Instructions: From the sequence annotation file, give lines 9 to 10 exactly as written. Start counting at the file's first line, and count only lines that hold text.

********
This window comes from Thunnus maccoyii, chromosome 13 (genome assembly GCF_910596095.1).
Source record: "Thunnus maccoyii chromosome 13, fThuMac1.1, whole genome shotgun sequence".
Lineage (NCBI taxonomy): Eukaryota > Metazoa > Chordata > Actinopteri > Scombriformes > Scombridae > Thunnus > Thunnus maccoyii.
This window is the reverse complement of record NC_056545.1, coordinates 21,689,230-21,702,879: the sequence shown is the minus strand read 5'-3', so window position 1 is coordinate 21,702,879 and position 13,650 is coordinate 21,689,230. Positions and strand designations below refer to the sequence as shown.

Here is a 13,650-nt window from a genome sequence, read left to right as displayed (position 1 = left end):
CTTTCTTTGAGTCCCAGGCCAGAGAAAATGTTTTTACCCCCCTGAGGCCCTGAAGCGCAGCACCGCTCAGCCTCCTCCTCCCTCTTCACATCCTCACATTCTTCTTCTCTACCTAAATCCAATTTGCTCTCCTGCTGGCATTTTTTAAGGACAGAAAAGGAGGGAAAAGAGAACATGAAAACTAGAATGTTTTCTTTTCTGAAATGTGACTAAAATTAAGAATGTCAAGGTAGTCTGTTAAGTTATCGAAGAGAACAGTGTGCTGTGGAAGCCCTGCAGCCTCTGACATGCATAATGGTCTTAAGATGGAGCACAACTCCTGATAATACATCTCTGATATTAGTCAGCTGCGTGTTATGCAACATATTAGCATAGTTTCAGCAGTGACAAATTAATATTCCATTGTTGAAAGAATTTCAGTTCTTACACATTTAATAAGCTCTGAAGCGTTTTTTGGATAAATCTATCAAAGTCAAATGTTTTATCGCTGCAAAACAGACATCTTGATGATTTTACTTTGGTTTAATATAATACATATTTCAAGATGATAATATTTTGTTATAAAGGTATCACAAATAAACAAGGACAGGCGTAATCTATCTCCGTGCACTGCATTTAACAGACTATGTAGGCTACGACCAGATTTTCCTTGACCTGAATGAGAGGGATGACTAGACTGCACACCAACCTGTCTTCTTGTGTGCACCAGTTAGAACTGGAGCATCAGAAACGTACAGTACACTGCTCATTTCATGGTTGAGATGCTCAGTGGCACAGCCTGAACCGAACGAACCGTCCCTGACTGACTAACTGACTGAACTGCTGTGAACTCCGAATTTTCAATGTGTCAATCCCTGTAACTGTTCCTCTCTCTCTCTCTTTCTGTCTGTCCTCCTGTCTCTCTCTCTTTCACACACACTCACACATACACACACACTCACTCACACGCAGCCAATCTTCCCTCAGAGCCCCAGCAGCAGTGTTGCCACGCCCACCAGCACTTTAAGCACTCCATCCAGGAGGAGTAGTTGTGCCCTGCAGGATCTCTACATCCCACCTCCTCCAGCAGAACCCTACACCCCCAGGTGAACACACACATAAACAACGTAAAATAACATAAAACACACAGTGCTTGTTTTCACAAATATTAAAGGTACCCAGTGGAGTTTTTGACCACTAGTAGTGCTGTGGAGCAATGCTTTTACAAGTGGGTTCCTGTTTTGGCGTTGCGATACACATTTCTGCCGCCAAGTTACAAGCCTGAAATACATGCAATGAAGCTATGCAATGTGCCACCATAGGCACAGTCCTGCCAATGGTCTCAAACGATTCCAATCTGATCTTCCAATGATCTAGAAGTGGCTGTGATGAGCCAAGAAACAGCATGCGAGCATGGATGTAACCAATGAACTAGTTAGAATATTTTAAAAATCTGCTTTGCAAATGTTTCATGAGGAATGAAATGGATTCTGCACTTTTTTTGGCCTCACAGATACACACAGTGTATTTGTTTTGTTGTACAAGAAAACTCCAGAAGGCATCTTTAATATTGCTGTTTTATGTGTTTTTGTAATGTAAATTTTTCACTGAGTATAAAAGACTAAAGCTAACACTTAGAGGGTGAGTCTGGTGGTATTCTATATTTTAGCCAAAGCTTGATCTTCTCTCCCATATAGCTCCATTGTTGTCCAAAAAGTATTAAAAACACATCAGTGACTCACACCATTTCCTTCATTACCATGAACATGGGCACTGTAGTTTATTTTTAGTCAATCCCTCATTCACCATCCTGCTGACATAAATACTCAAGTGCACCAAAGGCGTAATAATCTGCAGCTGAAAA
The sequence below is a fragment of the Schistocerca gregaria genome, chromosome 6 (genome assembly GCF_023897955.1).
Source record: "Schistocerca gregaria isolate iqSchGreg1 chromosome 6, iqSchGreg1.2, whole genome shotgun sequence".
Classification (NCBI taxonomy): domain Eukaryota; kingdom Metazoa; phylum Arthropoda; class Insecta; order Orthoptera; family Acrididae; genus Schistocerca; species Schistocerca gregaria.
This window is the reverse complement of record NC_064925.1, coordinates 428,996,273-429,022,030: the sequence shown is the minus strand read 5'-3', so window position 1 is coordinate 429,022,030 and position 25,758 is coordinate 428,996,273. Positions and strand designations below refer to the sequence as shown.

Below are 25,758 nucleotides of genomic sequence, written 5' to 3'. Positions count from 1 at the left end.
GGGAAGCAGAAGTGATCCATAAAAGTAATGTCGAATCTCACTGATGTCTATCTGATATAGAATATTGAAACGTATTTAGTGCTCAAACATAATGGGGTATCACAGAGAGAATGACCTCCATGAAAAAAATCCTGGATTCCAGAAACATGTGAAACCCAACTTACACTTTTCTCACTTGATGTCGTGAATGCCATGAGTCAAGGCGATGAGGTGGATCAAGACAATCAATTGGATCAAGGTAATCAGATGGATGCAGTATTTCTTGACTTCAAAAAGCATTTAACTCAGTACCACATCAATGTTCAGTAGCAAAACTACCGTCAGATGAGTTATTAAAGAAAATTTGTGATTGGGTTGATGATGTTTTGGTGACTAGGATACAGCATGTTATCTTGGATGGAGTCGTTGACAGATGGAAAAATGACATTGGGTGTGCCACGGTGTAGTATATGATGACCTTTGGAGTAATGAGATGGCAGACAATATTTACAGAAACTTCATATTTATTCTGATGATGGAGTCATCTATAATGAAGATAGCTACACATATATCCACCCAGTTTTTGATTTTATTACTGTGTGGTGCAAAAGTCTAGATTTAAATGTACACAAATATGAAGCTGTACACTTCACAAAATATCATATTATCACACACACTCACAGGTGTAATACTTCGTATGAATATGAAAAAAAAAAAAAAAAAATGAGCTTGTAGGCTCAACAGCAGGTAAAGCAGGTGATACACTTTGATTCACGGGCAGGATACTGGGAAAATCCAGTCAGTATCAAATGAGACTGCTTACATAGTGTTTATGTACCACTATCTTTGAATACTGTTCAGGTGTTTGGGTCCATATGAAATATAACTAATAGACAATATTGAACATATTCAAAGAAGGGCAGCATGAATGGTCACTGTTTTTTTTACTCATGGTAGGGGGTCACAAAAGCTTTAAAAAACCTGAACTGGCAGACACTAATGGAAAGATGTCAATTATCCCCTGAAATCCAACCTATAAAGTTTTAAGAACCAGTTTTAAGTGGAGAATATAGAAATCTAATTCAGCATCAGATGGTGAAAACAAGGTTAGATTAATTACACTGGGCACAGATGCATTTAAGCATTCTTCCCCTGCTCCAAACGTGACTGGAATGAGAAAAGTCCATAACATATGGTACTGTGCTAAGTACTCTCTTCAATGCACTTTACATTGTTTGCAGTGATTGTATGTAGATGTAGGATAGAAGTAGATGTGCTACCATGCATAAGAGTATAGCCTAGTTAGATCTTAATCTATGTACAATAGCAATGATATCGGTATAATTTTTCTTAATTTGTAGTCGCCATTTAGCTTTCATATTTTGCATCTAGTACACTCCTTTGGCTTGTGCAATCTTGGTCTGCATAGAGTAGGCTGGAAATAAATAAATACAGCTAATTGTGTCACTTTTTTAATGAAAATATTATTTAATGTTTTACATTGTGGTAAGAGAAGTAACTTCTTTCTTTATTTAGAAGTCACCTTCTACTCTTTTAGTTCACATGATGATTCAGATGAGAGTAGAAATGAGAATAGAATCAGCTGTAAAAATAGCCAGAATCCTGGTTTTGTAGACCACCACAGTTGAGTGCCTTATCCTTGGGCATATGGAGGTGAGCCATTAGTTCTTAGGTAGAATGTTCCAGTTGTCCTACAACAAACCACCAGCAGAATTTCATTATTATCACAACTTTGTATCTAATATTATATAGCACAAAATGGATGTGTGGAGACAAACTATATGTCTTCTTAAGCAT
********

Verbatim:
Classification (NCBI taxonomy): domain Eukaryota; kingdom Metazoa; phylum Arthropoda; class Insecta; order Orthoptera; family Acrididae; genus Schistocerca; species Schistocerca gregaria.
This window is the reverse complement of record NC_064925.1, coordinates 428,996,273-429,022,030: the sequence shown is the minus strand read 5'-3', so window position 1 is coordinate 429,022,030 and position 25,758 is coordinate 428,996,273. Positions and strand designations below refer to the sequence as shown.